The sand/cement (screed) floor is now dry enough to create the floor proper. We’ve deviated slightly from the drawings in terms of construction materials – Jeff describes Howard’s flooring drawing (right) as ‘just a guide’ (I’ll let them fight this out!). So we’ve used the following materials for the floor (from the ground upwards);
screed (with PVA to help it stick to original concrete floor)
damp-proof plastic membrane (stops damp soaking into the rockwool)
compressed rockwool (1 inch)
widthwise chipboard (these last two are for strength as well as isolation)
I’ve just, er, bounced on the floor, and it has that curiously springy solidity that you get in studios – feels like the bass drum/bass cab wouldn’t resonate at all, but there’s a feeling of ‘give’ underfoot.
Here’s a close-up of the membrane/compressed rockwool and first layer of chipboard..
Two and a half metres higher, the roof timbers have been wood-treated (with whatever the modern equivalent of creosote is – I shall call it creosote in tribute to the many Derbyshire chicken sheds I painted with the evil stuff in the 1970s). Artis has now added nearly all the lower-density rockwool – the stuff that actually looks like wool. Rockwool is, apparently, the best material for sound isolation, because it contains a combination of rock and air (as, indeed, will the studio itself ;-). He cuts the stuff with amazing expertise – it’s a millimetre-accurate job because if the slabs are too thin, they fall out of the gap between the timbers; if they’re too thick, they buckle. The control room ceiling is now filled; here’s a picture of it, and of the half-completed live room timbers.
We discovered that the garage was slightly sloping, front to back. No surprise there – it’s a flat roof and the water has got to run off somehow. More mysteriously, the floor was sloping in exactly the same proportion. As I didn’t fancy taking office-chair rides from the control room mixing desk to the sofa (not while anyone was looking, anyway), Jeff suggested that the floor should be completely level. So he’s started at the back of the building where the level is highest, and gradually poured in sand and cement to make a new floor.
On a related note – here’s a link to my favourite application of the moment – the ‘A Level’ is a spirit level for the iPhone. Oh, the lengths to which human beings will go to make a better world…
The roof-raising is now finished – concrete blocks all the way around. The modern blocks we’re using are a lot slimmer than the original (1970s?) ones, and this works in our favour. You can see in the photo how the thin line of blocks at the top is set back from the interior wall, giving us a ‘shelf’ at the top of the lower blocks. This is where Jeff’s going to run the pipes for the (silent) air circulation system.
Meanwhile, the old dividing wall has gone, and the new one is complete. We’re keeping this little ‘stub’ of the old wall as extra support (the rear wall is soil-retaining on the other side) – the stub is going to be hidden by a bass trap in the control room. So the ‘stub’ in the photo is roughly where the left-side monitor speaker will be, in front of the corner bass trap. The music keyboard will go under the window, on the left of the picture, giving line-of-sight communication between keyboard player and vocalist (or drummer). I find this kind of sight/talkback/keyboard communication is really handy when doing a lot of backing vocals (50% of the job is teaching the singer the part IME).
Jeff and Artis are leveling the concrete floors today, but he won’t let me show you a photo until these are complete. Artists, eh?!!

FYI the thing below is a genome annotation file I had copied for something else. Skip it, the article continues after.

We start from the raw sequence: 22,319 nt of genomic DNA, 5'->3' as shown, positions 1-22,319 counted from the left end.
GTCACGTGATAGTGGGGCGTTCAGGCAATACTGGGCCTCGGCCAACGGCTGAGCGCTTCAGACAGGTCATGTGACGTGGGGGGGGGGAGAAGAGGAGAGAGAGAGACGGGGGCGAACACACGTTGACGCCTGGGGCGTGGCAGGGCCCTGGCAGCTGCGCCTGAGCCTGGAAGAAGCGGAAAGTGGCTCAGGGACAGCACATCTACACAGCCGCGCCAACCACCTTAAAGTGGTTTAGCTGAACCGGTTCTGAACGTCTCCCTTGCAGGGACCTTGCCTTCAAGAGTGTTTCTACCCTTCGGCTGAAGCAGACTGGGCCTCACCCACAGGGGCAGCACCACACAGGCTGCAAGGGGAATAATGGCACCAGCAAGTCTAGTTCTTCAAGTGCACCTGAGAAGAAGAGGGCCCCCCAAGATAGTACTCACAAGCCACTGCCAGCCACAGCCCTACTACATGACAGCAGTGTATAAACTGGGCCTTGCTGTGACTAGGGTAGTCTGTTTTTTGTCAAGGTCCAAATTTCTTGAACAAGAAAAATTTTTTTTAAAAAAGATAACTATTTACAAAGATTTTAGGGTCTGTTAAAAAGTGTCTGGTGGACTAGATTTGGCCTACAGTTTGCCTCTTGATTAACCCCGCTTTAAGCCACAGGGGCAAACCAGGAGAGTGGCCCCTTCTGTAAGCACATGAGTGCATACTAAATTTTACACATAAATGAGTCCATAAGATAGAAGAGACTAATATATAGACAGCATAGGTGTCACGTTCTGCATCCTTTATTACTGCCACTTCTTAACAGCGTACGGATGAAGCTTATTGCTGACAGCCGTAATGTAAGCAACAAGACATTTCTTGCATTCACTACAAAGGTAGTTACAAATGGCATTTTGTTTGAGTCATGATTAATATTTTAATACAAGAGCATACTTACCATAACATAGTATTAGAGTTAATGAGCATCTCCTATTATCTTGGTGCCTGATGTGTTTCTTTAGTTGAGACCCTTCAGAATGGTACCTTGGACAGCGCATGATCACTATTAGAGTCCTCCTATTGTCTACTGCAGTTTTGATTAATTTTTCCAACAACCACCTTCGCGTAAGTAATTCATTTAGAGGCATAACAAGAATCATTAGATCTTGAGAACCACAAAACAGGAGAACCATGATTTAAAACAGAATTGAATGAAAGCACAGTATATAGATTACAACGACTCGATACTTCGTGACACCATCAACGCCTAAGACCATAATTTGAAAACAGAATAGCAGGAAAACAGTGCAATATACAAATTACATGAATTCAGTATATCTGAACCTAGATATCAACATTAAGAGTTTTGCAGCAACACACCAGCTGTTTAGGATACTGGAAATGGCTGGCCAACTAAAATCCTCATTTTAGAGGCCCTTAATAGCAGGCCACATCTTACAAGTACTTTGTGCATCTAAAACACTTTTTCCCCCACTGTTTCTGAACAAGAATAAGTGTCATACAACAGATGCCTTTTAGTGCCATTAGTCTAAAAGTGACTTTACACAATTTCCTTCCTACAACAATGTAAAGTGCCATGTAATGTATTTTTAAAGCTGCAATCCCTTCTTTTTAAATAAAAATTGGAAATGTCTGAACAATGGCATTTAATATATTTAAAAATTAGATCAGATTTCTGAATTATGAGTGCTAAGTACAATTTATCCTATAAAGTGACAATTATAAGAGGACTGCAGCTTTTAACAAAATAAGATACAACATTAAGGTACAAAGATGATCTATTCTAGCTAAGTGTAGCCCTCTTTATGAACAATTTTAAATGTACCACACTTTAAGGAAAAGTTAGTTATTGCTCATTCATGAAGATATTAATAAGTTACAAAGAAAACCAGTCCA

Ceiling now raised by 9 inches. Concrete block going in all the way around. We’re going to keep the whole of the roof (minus the dry rot!). The lintel has also now gone in, above the control room window. There’ll be a row of blocks above this, and the roof timbers will be fixed to the top of the blocks.
In order to accommodate the air handling (and possibly the Sunpipe) we’re raising the ceiling height very slightly. It’s just as well that this was part of the project, because the lifting of the roof timbers showed some unexpected – and unwelcome – dry rot. So we’ll need to replace more roof timbers than originally thought.
Artis has been raising the height of the ceiling using four-inch blocks of wood as spacers – we’ll add a line of concrete blocks at the top soon. Here’s hoping that it doesn’t rain for the next couple of days!
The first thing to go up is the dividing wall – the one-block high line that Jeff’s building at the moment. This is at a slight angle for acoustic reasons, and also to make the control room slightly wider than the live room. The cement mixer here is roughly where the drum kit will be. The main wall in the middle will eventually come down and be replaced by the new one.
In the picture above you can see where the glass wall is going to be. Both rooms will be sealed boxes, and this wall of concrete blocks will provide mass for (mostly low-frequency) absorption between rooms. The physics is all based around the principle that sound travels least well when it has to get through varying densities. So the dividing wall will have a sealed box, then an air gap, then a large mass (these concrete blocks) then another air gap, then another sealed box.
To show the principle further, here (on the right) is one of Howard’s close-up discussion diagrams for the floor, using concrete (floor) ‘jablite‘ (insulation), 2 x ply (flooring) and rubber-backed carpet (click on the image for a larger version).
And here’s the plan – live room shown here on the right of the picture; this shows the angled wall and window position more clearly.
Jeff and Artis, the builders, have made a start. The first part of the project is to move the wall slightly to the left (the live room will be slightly smaller than the control room). So as with all building projects, step one is wanton destruction!